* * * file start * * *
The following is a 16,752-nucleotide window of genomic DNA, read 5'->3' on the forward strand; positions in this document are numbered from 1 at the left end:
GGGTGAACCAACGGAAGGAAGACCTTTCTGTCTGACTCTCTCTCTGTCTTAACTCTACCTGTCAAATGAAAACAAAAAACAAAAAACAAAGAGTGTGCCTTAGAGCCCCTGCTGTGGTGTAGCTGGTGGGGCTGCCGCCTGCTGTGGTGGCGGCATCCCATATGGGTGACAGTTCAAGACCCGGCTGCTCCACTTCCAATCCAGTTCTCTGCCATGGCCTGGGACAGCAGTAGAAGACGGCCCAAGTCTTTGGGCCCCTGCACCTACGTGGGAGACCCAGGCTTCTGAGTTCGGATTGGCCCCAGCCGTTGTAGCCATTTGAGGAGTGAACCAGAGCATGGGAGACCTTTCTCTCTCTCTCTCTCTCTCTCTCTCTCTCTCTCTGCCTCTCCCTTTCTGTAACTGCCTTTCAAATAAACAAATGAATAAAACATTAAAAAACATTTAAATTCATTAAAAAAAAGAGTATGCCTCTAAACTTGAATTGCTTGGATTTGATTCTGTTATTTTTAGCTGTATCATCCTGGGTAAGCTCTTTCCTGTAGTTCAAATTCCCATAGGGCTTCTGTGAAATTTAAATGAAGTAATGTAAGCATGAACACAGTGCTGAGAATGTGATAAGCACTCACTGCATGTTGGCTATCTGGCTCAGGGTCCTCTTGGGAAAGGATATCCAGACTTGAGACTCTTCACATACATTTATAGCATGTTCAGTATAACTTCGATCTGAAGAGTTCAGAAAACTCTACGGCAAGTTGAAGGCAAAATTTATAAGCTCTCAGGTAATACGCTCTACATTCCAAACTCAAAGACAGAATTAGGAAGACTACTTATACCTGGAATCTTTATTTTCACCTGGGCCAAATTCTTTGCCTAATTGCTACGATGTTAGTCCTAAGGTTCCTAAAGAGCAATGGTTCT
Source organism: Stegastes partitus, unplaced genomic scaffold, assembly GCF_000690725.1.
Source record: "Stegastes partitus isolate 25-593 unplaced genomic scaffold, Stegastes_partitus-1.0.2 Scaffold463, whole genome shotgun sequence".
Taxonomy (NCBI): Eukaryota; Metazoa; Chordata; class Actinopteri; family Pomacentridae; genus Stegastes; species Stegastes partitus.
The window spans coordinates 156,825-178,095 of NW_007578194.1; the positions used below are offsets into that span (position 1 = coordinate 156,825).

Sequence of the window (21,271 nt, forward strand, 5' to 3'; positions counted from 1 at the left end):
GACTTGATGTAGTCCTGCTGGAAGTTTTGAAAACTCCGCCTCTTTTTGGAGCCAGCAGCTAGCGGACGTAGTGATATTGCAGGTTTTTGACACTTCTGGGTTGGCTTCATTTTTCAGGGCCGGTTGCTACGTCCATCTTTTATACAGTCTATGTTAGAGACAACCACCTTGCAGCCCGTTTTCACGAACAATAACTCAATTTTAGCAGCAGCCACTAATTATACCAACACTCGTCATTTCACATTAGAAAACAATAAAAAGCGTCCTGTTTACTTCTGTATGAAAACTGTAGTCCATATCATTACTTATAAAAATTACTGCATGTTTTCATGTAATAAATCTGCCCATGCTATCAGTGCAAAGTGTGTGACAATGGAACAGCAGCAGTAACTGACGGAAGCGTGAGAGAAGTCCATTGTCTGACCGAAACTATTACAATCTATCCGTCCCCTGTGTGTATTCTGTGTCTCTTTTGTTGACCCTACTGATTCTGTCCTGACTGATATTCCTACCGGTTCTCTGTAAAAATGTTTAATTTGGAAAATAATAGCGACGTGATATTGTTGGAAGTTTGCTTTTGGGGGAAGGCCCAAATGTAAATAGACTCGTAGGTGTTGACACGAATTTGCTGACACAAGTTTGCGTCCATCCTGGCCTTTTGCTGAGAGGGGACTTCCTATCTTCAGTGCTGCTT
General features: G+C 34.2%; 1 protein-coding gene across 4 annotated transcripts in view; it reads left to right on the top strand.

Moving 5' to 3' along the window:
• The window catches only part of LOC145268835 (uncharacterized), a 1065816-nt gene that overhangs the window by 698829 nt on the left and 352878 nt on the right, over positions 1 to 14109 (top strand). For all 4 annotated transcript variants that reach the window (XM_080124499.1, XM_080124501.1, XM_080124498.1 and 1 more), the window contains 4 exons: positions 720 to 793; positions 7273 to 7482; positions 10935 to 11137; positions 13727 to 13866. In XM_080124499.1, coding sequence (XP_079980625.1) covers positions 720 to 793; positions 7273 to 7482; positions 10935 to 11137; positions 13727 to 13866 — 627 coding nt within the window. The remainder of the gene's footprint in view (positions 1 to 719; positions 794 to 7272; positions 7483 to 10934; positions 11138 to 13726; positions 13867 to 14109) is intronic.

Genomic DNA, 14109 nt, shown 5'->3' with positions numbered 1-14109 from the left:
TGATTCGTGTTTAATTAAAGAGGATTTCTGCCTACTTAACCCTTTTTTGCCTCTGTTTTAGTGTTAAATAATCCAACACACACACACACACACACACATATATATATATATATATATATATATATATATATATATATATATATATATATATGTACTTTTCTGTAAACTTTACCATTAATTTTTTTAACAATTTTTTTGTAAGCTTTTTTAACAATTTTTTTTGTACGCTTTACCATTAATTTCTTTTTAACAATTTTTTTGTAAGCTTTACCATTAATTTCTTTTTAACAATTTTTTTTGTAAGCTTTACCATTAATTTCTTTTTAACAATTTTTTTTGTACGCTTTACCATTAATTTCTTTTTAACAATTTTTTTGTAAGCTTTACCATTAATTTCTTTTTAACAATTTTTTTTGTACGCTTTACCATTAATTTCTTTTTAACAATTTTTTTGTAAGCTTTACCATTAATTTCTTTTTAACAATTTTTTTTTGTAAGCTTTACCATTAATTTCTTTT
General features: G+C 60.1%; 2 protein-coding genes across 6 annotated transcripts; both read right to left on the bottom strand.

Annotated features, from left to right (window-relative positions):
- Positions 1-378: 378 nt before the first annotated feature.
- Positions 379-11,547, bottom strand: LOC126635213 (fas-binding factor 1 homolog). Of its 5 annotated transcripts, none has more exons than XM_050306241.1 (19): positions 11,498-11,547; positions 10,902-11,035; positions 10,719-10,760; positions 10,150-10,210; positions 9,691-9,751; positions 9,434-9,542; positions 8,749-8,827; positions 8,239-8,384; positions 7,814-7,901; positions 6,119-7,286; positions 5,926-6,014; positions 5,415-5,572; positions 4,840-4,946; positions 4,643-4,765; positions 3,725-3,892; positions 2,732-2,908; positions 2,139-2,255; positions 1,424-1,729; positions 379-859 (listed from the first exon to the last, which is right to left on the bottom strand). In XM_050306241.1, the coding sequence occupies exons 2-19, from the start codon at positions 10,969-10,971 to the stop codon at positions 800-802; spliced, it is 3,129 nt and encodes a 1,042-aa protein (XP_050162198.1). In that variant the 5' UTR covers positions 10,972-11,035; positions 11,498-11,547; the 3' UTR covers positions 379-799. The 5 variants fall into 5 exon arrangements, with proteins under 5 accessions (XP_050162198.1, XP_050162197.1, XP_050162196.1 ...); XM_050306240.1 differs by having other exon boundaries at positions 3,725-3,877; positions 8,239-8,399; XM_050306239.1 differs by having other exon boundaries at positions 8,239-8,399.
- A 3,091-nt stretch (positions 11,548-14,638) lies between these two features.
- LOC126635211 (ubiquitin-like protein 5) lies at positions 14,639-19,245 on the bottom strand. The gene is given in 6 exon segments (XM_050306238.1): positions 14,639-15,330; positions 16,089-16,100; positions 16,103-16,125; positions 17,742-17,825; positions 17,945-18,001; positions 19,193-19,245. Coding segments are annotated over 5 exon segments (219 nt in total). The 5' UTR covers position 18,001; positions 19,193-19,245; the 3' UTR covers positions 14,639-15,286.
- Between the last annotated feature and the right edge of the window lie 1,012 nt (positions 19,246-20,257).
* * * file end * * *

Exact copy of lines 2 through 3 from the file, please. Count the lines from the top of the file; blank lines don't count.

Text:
GGGTGAACCAACGGAAGGAAGACCTTTCTGTCTGACTCTCTCTCTGTCTTAACTCTACCTGTCAAATGAAAACAAAAAACAAAAAACAAAGAGTGTGCCTTAGAGCCCCTGCTGTGGTGTAGCTGGTGGGGCTGCCGCCTGCTGTGGTGGCGGCATCCCATATGGGTGACAGTTCAAGACCCGGCTGCTCCACTTCCAATCCAGTTCTCTGCCATGGCCTGGGACAGCAGTAGAAGACGGCCCAAGTCTTTGGGCCCCTGCACCTACGTGGGAGACCCAGGCTTCTGAGTTCGGATTGGCCCCAGCCGTTGTAGCCATTTGAGGAGTGAACCAGAGCATGGGAGACCTTTCTCTCTCTCTCTCTCTCTCTCTCTCTCTCTCTCTGCCTCTCCCTTTCTGTAACTGCCTTTCAAATAAACAAATGAATAAAACATTAAAAAACATTTAAATTCATTAAAAAAAAGAGTATGCCTCTAAACTTGAATTGCTTGGATTTGATTCTGTTATTTTTAGCTGTATCATCCTGGGTAAGCTCTTTCCTGTAGTTCAAATTCCCATAGGGCTTCTGTGAAATTTAAATGAAGTAATGTAAGCATGAACACAGTGCTGAGAATGTGATAAGCACTCACTGCATGTTGGCTATCTGGCTCAGGGTCCTCTTGGGAAAGGATATCCAGACTTGAGACTCTTCACATACATTTATAGCATGTTCAGTATAACTTCGATCTGAAGAGTTCAGAAAACTCTACGGCAAGTTGAAGGCAAAATTTATAAGCTCTCAGGTAATACGCTCTACATTCCAAACTCAAAGACAGAATTAGGAAGACTACTTATACCTGGAATCTTTATTTTCACCTGGGCCAAATTCTTTGCCTAATTGCTACGATGTTAGTCCTAAGGTTCCTAAAGAGCAATGGTTCT
Source organism: Stegastes partitus, unplaced genomic scaffold, assembly GCF_000690725.1.